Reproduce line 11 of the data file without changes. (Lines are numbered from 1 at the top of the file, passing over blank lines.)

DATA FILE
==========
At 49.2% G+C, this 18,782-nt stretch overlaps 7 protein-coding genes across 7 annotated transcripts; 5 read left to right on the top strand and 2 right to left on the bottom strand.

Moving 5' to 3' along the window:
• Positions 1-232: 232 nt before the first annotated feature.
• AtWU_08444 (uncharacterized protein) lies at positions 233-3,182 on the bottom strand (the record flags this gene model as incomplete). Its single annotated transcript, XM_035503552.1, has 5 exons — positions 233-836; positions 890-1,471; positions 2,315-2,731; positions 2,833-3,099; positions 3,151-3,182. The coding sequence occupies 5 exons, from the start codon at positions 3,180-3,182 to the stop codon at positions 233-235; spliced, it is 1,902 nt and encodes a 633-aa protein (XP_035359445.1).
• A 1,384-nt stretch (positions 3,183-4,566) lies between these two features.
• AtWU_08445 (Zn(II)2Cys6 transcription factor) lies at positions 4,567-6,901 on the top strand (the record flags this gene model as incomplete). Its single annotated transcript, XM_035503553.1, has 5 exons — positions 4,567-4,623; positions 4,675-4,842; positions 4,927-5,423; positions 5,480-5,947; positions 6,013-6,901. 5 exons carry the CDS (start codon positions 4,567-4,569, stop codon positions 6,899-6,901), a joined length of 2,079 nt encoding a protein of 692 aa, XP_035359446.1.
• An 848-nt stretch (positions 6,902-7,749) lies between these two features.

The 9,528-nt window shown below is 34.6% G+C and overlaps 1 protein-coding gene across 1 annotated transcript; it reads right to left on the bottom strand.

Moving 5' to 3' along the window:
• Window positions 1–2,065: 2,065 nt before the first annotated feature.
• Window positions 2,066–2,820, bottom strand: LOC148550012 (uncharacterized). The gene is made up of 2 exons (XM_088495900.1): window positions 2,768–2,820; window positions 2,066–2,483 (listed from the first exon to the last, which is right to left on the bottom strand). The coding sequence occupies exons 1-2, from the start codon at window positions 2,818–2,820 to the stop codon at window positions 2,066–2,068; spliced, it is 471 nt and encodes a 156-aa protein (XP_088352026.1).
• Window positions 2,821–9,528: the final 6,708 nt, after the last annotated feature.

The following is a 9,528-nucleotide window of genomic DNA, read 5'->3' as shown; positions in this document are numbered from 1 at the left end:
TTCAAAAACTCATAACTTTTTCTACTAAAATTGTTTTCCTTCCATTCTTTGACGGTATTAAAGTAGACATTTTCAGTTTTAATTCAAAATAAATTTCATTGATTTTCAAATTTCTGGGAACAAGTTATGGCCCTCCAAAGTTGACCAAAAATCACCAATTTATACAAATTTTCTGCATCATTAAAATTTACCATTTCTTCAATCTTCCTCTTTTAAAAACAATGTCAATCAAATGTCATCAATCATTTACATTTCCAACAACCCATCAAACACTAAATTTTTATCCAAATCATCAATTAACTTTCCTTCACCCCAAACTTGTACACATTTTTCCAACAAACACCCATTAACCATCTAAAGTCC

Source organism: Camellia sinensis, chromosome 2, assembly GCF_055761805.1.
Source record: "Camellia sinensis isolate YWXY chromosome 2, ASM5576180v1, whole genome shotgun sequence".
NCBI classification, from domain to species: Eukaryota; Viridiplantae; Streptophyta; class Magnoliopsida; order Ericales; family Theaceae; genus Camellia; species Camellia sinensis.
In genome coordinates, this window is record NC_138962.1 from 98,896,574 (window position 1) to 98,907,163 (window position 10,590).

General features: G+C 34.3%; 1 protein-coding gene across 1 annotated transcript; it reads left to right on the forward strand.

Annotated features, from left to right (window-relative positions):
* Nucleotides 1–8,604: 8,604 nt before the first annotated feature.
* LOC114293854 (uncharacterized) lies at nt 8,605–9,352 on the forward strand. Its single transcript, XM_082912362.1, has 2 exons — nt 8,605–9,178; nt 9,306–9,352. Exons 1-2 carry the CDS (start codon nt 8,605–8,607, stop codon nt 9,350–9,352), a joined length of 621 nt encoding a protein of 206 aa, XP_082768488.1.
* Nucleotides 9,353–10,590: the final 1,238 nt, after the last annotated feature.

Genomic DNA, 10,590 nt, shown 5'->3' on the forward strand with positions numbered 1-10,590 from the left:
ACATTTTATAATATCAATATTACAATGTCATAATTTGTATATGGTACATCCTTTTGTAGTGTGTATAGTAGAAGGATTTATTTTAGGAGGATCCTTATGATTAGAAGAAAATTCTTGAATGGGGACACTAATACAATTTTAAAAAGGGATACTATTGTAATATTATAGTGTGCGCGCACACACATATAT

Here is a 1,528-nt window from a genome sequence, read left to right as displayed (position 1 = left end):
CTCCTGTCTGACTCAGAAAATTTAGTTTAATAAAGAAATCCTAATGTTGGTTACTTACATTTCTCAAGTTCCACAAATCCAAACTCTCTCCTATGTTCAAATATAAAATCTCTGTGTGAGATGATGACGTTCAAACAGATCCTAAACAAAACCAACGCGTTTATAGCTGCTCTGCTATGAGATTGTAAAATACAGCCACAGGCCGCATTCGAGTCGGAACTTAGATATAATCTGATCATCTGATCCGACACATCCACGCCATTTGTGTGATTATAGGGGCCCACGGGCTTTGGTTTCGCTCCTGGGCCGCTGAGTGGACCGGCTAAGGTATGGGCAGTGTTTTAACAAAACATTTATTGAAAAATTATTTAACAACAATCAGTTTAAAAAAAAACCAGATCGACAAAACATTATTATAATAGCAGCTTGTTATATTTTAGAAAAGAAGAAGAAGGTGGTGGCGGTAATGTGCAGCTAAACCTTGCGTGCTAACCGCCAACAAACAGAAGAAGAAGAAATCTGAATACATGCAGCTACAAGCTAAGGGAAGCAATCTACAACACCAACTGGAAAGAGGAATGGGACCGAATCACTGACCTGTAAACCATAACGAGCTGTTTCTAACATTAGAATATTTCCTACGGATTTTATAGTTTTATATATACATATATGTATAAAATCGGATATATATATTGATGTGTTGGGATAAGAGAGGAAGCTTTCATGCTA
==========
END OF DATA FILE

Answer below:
• Window positions 2,066–2,820, bottom strand: LOC148550012 (uncharacterized). The gene is made up of 2 exons (XM_088495900.1): window positions 2,768–2,820; window positions 2,066–2,483 (listed from the first exon to the last, which is right to left on the bottom strand). The coding sequence occupies exons 1-2, from the start codon at window positions 2,818–2,820 to the stop codon at window positions 2,066–2,068; spliced, it is 471 nt and encodes a 156-aa protein (XP_088352026.1).